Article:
Getting back to the digital agency industry it is clear that in comparison to other well known industries ours is a lot more fragmented and that there are a lot of small to medium fish around without any real dominant players in the market.

What does this mean for Marketers?

One fact that stands out is that having so many providers to chose from, is confusing and difficult for buyers to navigate. This is very much in line with the feedback from our clients based on their own experience navigating the landscape of providers.

Because of the relatively low barriers to entry, similarity in the skill sets and the extremely close intertwining between each individual service type (e.g. web development and SEO) many different specialist agencies will often try to (and claim that they successfully) offer services that are ultimately outside of their core competencies which leads to poor experiences for either the customer (if the agency is not equipped to provide a best in class solution) or the agency (if they go out of their way to try to deliver a to-standard outcome, they could end up losing money on the job) – both being outcomes that everyone involved would rather stay away from. Agencies do this mainly to try to maintain their direct relationships with clients in order to secure themselves as the providers of their core services when the client need arises.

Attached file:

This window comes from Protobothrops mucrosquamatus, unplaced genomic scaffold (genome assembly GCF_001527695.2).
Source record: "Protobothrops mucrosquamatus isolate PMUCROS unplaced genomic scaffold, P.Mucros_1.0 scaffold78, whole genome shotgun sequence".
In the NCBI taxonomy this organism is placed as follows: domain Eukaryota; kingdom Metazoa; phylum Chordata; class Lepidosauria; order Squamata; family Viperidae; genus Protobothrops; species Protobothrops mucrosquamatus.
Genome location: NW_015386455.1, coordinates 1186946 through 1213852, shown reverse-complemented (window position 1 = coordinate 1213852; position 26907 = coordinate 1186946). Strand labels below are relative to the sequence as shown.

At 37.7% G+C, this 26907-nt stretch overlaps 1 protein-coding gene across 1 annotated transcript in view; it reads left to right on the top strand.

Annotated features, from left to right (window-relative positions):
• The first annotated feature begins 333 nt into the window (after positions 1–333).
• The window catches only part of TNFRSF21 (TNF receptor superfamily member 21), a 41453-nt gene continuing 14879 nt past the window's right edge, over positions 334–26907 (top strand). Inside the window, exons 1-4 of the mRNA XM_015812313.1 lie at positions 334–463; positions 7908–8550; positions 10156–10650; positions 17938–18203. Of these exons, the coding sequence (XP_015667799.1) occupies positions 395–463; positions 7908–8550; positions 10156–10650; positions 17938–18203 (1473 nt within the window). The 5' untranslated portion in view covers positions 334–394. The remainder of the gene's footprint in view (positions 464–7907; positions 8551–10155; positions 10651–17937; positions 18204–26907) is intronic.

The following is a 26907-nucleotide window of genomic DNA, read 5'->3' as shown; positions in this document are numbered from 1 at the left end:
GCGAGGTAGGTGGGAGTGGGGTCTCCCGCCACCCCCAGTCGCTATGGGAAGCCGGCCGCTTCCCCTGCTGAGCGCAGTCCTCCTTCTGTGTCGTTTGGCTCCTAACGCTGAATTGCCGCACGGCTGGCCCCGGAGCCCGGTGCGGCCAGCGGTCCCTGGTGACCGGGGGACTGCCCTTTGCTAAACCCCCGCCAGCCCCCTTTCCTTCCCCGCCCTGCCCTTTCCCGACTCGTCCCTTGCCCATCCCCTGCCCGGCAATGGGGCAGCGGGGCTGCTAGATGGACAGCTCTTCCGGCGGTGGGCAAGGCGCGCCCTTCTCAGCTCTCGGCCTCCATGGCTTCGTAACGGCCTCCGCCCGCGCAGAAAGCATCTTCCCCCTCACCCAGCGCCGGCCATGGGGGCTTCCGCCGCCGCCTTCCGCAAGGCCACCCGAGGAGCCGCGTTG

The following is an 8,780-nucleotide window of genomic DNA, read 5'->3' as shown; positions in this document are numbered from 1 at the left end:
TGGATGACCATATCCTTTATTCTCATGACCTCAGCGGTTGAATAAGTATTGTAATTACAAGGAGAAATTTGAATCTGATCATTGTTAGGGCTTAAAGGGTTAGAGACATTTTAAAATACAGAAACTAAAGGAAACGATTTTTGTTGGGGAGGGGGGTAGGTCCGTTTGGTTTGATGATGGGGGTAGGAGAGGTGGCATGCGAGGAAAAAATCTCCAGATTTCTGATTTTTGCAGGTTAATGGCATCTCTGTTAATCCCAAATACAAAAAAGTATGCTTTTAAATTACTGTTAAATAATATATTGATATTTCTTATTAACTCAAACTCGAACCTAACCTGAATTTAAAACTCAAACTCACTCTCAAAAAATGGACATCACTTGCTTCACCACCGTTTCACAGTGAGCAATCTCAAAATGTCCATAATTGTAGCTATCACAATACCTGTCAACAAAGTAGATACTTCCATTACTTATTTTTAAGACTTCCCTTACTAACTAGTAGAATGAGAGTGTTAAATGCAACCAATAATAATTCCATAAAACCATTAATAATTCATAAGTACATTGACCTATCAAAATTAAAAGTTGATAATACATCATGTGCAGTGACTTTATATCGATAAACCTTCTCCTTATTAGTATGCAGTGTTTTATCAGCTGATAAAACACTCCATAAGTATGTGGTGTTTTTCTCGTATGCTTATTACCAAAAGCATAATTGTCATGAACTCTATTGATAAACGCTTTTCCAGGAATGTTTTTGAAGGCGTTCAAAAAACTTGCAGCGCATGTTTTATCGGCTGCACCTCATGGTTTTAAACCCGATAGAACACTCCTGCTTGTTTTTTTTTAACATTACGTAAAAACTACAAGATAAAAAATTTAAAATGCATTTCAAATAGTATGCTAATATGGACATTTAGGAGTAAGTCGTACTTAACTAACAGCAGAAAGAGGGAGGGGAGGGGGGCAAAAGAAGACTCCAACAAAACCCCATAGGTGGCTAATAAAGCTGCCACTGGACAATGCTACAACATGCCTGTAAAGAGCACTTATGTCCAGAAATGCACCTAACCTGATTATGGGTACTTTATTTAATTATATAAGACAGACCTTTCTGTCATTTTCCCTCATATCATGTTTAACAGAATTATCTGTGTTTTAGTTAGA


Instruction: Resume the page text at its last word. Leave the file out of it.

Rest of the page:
But if creative agencies, branding agencies, digital agencies, communication and advertising agencies, content agencies and SEM agencies claim that they can provide each others services in some way (e.g. can all create websites), this causes additional confusion for buyers when trying to identify the partner who will with the greatest probability get them the best outcomes for their investment.

What buyers of digital services need to realise and keep in mind when searching for a service provider is that to ensure the most professional process and end product outcomes requires selecting a partner who has demonstrated and intimate knowledge of their service. A creative agency is foremost an ideas company, not a digital technology solutions specialist.